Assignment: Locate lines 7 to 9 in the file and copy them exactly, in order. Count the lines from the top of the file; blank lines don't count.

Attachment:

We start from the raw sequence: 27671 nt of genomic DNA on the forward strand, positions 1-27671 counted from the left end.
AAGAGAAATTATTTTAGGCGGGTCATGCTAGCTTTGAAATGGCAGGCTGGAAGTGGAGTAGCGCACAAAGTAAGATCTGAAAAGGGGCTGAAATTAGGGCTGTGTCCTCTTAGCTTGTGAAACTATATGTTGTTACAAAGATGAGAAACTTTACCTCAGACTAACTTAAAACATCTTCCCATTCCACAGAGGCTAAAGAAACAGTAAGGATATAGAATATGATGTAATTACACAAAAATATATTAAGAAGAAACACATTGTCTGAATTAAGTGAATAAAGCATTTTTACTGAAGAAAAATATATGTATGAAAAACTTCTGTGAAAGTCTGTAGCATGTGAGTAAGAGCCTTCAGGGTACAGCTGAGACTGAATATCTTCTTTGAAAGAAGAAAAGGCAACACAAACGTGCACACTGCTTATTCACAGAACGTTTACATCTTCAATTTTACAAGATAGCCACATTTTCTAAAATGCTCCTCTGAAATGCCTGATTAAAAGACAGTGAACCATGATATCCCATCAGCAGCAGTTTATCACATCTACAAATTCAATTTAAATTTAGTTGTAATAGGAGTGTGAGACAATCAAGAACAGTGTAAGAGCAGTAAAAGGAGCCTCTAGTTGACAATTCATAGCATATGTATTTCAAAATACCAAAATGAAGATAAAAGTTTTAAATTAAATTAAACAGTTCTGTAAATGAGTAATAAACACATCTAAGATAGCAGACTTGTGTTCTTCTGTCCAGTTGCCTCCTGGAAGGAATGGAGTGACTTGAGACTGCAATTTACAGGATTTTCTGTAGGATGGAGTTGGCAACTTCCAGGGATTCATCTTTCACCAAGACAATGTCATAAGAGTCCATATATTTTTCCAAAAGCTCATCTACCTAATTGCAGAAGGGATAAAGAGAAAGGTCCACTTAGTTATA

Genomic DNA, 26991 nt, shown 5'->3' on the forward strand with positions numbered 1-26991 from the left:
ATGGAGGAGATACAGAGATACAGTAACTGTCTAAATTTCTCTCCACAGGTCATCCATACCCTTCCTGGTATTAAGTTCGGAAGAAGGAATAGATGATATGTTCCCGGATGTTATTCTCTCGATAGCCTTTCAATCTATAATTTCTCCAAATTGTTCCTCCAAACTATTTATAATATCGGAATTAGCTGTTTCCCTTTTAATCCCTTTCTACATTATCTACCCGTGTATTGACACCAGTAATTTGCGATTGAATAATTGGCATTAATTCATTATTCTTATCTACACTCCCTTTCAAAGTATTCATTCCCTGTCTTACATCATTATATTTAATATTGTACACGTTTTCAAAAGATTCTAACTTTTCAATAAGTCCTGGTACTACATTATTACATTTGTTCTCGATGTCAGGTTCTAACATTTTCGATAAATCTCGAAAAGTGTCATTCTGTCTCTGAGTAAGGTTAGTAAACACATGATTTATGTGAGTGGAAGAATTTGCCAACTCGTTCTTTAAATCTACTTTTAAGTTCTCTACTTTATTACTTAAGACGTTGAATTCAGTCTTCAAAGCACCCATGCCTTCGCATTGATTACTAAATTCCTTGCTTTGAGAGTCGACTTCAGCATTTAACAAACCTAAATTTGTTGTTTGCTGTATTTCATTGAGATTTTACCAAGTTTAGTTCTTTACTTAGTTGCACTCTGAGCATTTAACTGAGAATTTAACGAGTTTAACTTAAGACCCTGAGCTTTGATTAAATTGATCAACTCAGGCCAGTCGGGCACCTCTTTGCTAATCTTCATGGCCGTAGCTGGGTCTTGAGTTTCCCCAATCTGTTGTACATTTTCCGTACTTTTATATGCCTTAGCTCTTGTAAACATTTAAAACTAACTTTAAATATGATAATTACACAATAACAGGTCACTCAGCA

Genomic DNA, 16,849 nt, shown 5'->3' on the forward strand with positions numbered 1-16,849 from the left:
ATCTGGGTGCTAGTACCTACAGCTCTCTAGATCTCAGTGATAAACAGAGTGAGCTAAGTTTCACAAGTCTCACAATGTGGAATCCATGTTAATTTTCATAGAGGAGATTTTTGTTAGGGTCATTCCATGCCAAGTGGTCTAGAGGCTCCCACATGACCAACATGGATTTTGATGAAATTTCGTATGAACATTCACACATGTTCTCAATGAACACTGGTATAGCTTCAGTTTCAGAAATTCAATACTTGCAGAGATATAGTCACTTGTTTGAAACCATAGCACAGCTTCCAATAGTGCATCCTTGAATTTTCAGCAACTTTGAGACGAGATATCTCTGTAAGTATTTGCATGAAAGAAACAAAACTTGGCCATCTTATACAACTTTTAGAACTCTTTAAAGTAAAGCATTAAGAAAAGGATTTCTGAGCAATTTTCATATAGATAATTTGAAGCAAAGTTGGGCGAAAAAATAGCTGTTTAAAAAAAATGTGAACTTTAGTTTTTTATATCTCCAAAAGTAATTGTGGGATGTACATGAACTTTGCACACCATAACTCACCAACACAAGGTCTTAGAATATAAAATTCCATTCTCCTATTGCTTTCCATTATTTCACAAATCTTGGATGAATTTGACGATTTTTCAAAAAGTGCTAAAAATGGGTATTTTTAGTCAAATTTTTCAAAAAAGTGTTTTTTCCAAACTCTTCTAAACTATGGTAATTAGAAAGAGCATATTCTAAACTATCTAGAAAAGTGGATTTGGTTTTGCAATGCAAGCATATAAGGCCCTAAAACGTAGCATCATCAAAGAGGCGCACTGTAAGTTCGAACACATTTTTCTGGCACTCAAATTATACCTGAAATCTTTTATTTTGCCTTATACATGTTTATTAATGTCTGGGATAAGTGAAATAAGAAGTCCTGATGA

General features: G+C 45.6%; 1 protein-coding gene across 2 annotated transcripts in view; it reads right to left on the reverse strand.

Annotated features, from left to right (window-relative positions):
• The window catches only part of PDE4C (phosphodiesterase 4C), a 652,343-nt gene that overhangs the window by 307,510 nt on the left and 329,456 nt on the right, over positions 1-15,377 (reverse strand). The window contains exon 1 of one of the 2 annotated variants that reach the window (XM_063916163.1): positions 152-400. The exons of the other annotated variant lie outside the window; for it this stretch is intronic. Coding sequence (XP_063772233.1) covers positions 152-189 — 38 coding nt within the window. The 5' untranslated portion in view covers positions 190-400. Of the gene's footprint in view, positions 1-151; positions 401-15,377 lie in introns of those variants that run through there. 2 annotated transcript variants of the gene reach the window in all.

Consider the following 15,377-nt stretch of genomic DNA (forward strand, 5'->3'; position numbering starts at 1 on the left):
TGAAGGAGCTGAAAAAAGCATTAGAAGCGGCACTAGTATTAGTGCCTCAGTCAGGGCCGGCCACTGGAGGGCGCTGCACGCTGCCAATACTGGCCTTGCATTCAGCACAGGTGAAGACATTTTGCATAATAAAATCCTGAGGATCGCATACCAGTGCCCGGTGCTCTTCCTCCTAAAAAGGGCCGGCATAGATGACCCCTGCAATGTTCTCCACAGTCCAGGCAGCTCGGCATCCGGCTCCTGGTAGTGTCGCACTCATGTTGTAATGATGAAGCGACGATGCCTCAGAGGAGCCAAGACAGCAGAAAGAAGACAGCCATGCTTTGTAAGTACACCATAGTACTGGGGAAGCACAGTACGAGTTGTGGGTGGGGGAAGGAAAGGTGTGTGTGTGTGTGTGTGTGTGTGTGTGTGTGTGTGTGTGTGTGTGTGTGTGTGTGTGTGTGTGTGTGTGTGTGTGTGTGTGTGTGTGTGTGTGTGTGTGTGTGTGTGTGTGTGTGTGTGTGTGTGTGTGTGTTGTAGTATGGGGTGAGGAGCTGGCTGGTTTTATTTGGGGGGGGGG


General features: G+C 45.6%; 1 protein-coding gene across 2 annotated transcripts in view; it reads right to left on the reverse strand.

Annotated features, from left to right (window-relative positions):
• The window catches only part of PDE4C (phosphodiesterase 4C), a 652,343-nt gene that overhangs the window by 307,510 nt on the left and 329,456 nt on the right, over positions 1-15,377 (reverse strand). The window contains exon 1 of one of the 2 annotated variants that reach the window (XM_063916163.1): positions 152-400. The exons of the other annotated variant lie outside the window; for it this stretch is intronic. Coding sequence (XP_063772233.1) covers positions 152-189 — 38 coding nt within the window. The 5' untranslated portion in view covers positions 190-400. Of the gene's footprint in view, positions 1-151; positions 401-15,377 lie in introns of those variants that run through there. 2 annotated transcript variants of the gene reach the window in all.